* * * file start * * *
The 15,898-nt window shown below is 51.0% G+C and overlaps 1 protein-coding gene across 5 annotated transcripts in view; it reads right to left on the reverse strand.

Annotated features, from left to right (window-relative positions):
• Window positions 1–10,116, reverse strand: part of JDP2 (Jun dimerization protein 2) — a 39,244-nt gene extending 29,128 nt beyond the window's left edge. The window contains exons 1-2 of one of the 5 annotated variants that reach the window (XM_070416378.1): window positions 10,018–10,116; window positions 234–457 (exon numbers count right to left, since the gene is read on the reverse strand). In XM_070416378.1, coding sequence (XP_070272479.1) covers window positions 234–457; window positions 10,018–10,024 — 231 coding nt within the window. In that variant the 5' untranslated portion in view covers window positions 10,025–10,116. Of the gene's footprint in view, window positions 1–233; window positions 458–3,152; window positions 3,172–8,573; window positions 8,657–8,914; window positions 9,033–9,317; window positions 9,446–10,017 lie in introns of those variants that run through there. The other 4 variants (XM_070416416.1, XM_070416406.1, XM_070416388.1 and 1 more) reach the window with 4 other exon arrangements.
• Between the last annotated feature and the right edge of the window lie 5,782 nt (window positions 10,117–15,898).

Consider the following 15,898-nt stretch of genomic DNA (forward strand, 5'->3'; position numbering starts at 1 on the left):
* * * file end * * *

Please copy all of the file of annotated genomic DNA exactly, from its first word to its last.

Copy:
The 15,898-nt window shown below is 51.0% G+C and overlaps 1 protein-coding gene across 5 annotated transcripts in view; it reads right to left on the reverse strand.

Annotated features, from left to right (window-relative positions):
• Window positions 1–10,116, reverse strand: part of JDP2 (Jun dimerization protein 2) — a 39,244-nt gene extending 29,128 nt beyond the window's left edge. The window contains exons 1-2 of one of the 5 annotated variants that reach the window (XM_070416378.1): window positions 10,018–10,116; window positions 234–457 (exon numbers count right to left, since the gene is read on the reverse strand). In XM_070416378.1, coding sequence (XP_070272479.1) covers window positions 234–457; window positions 10,018–10,024 — 231 coding nt within the window. In that variant the 5' untranslated portion in view covers window positions 10,025–10,116. Of the gene's footprint in view, window positions 1–233; window positions 458–3,152; window positions 3,172–8,573; window positions 8,657–8,914; window positions 9,033–9,317; window positions 9,446–10,017 lie in introns of those variants that run through there. The other 4 variants (XM_070416416.1, XM_070416406.1, XM_070416388.1 and 1 more) reach the window with 4 other exon arrangements.
• Between the last annotated feature and the right edge of the window lie 5,782 nt (window positions 10,117–15,898).

Consider the following 15,898-nt stretch of genomic DNA (forward strand, 5'->3'; position numbering starts at 1 on the left):